If you snooze, you lose.
The beauty of erosion.
Nice bikes you got there!

Wednesday, 28 March 2012

March 31st - April 1st, 2010 pt.1

Packed and ready to go, our destination for today is to ride out to Death Valley National Park.  It was a sunny day, but the high winds made it challenging to keep the bikes upright as well as swerving around debris blown onto the road.  I nearly got t-boned by a gigantic tumbleweed as we were riding out of Vegas. 
Amanda’s bike gets the Mardi Gras treatment

Since we never had the chance to take a picture of the “Welcome to California” sign the first time around, we decided to take one now. 

Shortly after the above photo was taken, Amanda had one of those dreaded “close call” moments.  We were riding along enjoying the scenery when all of a sudden I got hit with a gust of wind.  I had to really lean into it to keep me from toppling over.  That was probably the strongest gust of wind I had to fight against on a motorcycle and I imagine it will be the same for Amanda.  I look back in my rear view mirror to see how she did.  I saw her lean into the wind with all she had, but to my horror, the wind blew her off the road and onto the soft shoulder that angled down into a ditch (see above photo).  I stopped the bike as fast as I could, turned around, and rode towards her.  A slew of information rushed into my head as I was trying to get my head wrapped around the sequence of steps to take from my first aid training:  Call 911, assess the environment, ABC’s.  I stopped the bike, looked over, and to my amazement, she was sitting upright on her bike.  It must have been some kind of post traumatic reaction, but I started laughing in hysterics.  Amanda managed to make a last second decision and decided to commit to riding down the soft shoulder.  Her instincts proved to be the right one and the experience gained will only make her into a better rider.  Thank goodness she was alright.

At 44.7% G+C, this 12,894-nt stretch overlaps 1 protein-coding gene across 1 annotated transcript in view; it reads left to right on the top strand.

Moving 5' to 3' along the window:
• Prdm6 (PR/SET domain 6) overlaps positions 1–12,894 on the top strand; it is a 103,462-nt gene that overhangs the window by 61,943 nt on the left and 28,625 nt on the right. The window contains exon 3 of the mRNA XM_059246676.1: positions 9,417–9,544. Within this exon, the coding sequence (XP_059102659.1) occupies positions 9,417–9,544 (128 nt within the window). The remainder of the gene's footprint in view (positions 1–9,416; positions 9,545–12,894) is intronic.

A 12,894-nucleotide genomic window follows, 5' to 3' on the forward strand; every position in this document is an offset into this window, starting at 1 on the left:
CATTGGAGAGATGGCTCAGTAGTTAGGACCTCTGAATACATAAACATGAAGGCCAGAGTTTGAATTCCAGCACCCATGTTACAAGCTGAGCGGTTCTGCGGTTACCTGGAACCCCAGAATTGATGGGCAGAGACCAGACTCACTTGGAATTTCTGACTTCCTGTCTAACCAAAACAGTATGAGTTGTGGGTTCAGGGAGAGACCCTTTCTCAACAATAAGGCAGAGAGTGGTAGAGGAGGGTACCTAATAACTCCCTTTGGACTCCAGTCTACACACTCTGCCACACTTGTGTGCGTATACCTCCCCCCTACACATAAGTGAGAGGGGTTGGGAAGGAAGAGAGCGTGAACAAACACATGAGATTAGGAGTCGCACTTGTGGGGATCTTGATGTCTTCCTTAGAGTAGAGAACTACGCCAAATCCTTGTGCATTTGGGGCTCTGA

Death Valley features the lowest, driest, and hottest locations in North America

Approaching Badwater Basin


Hard to make out, but the sign is there.  Technically we should be swimming right now.

Badwater Basin is the lowest elevation in North America at 282 feet below sea level

Walking on the salt flats of Badwater

There were dark clouds in the skies and we thought we were going to get rained on…

…we managed to stay dry…

…and take great pics.

We managed to find a campsite near Furnace Creek and the fees were quite expensive for our standards.  Surprisingly the campsite was packed.  We found out that it was spring break for many Californians; looks like we’re going to have an early start tomorrow.   

283 km

A strong gust of wind.
Never give up at all costs!
That was a close one.